Frank Waln is a hip-hop artist, producer, activist, and storyteller. He is a keeper of oral traditions whose work interrogates history and colonialism. It preserves the legacies of his Sicangu Lakota ancestors and his own experiences growing up on the Rosebud Reservation.
Around this time last year, Waln released his single “7,” a powerful collaboration with singer-poet Tanaya Winder, one of last year’s most potent protest anthems.
The single was visceral, heavy with the weight of the stories it told about cultural trauma and erasure. “They tell a history that our peoples don’t recognize,” Waln sang. “The U.S. government should be charged with genocide.”
In September, the track appeared on Waln’s latest record, The Bridge, a ten-track, wide-ranging EP that is deeply autobiographical and features several more indigenous artists. The songs are laced with love and anger. Several are odes to seeking justice, self-determination, and healing.
“I spit rhymes as good as the government lies,” Waln raps on “Basement,” a tribute to self-made music and his basement studio, a collaboration with Nake Nula Waun.
On album opener, “What Makes the Red Man Red,” within its first words, Waln sets a foundation on which the entire record builds: “Your history books, lies / your holidays, lies / Thanksgiving lies and Columbus Day / Tell me why I know more than the teacher / Tell me why I know more than the preacher.“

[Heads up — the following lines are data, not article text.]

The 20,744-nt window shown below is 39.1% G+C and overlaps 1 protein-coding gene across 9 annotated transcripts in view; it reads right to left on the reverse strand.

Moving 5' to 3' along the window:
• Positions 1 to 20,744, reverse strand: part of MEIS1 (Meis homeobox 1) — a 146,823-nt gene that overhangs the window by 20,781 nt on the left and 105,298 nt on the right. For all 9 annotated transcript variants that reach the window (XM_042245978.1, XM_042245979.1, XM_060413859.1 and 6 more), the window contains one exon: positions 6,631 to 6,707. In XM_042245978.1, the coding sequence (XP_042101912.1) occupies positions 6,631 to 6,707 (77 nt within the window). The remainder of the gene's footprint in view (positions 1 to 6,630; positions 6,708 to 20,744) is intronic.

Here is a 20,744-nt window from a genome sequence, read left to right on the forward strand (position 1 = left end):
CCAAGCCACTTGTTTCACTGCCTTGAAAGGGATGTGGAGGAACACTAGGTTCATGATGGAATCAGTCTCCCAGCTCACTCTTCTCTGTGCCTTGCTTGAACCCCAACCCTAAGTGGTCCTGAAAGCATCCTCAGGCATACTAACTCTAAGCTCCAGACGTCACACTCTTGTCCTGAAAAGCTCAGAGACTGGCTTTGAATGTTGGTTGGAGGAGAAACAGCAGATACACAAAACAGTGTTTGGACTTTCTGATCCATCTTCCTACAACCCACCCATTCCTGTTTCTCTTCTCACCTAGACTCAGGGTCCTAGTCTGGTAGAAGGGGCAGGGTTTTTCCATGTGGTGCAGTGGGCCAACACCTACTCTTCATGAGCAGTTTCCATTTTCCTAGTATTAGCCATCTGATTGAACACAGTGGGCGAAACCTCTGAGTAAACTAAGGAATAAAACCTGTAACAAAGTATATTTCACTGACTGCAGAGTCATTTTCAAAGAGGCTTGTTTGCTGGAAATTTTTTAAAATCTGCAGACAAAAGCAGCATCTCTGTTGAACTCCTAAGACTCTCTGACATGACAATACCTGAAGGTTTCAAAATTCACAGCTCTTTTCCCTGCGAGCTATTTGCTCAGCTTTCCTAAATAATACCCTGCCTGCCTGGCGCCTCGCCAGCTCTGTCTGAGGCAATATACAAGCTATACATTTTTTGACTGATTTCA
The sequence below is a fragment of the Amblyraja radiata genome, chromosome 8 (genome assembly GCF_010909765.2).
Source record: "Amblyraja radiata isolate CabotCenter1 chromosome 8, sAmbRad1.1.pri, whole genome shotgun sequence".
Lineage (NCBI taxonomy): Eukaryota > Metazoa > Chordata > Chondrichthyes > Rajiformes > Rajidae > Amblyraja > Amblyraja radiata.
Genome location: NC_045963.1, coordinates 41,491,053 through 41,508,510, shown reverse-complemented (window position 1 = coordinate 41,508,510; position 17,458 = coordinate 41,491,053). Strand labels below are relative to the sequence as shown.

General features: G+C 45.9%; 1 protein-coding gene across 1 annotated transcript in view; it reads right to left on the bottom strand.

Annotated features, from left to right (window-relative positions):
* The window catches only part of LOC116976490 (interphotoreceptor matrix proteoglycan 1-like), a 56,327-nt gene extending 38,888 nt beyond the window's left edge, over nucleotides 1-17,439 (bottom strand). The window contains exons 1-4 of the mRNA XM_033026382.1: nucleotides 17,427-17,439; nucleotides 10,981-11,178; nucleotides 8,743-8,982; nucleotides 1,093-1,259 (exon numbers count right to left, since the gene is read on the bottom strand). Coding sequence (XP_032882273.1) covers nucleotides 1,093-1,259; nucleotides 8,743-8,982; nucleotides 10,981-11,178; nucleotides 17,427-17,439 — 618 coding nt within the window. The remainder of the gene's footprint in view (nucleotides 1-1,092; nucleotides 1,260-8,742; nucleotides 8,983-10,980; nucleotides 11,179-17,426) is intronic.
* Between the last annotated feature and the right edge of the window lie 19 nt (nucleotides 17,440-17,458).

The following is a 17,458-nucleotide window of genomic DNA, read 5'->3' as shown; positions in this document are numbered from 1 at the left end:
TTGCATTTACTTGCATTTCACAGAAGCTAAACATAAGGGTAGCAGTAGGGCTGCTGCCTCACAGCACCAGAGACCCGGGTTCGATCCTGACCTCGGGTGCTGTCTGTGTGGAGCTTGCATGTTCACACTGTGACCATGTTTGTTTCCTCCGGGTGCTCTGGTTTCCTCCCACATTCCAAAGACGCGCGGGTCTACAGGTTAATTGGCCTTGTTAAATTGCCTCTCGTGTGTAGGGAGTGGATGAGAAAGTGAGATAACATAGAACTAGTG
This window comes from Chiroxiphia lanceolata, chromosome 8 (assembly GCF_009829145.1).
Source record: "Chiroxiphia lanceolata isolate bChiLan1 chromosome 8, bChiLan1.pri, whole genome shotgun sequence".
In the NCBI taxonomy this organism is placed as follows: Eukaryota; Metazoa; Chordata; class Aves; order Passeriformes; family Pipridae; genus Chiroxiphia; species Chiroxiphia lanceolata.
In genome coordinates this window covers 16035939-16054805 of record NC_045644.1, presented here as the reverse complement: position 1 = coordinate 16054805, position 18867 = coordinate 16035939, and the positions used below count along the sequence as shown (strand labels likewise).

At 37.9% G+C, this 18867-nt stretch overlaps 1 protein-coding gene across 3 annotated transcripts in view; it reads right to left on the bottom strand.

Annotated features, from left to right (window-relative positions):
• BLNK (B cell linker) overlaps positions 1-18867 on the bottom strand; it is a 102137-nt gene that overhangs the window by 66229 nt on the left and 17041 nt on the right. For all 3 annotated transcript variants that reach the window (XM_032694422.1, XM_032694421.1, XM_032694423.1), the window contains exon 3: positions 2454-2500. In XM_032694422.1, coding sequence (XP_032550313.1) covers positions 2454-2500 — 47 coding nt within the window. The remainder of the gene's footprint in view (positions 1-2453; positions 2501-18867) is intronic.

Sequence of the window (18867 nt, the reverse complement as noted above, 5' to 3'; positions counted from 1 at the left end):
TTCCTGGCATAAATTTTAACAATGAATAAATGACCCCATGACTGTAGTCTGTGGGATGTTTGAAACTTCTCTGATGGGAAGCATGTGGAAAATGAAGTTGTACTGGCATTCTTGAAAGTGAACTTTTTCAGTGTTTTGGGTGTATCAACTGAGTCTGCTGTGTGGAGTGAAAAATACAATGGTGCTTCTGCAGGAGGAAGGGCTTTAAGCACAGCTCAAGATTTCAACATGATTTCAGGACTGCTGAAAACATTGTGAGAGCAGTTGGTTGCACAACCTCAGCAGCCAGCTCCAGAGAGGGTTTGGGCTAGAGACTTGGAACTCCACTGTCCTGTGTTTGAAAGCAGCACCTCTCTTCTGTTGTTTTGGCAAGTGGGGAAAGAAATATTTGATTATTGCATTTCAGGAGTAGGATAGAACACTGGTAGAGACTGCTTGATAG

“Victory Song” is another standout. In one of the album’s most celebratory moments, Waln raps about watching his music spread from “rez-to-rez” and thinks about his own rising profile as an artist and activist.
With rallying synth-hook interludes and additional vocals from Kodi DeNoyer, Waln sings about pushing back against the odds to unstoppably make music that de-colonizes minds and brings people together: “Feel my ancestors / every time I move / Rosebud boy / time for me to bloom.”
Surrounding the release of The Bridge, Waln told RPM: “The world is hungry for indigenous voices and stories right now. This album, like all indigenous art, holds centuries of indigenous stories, personal and universal. I made this project for myself and other indigenous people like me who need honesty, vulnerability and healing in their lives.
“Art is a bridge to help us heal. Our stories are medicine,” Waln added.
“Victory Song” is an apt point of entry into an album of songs that push back, sonically and emotionally full of resilience.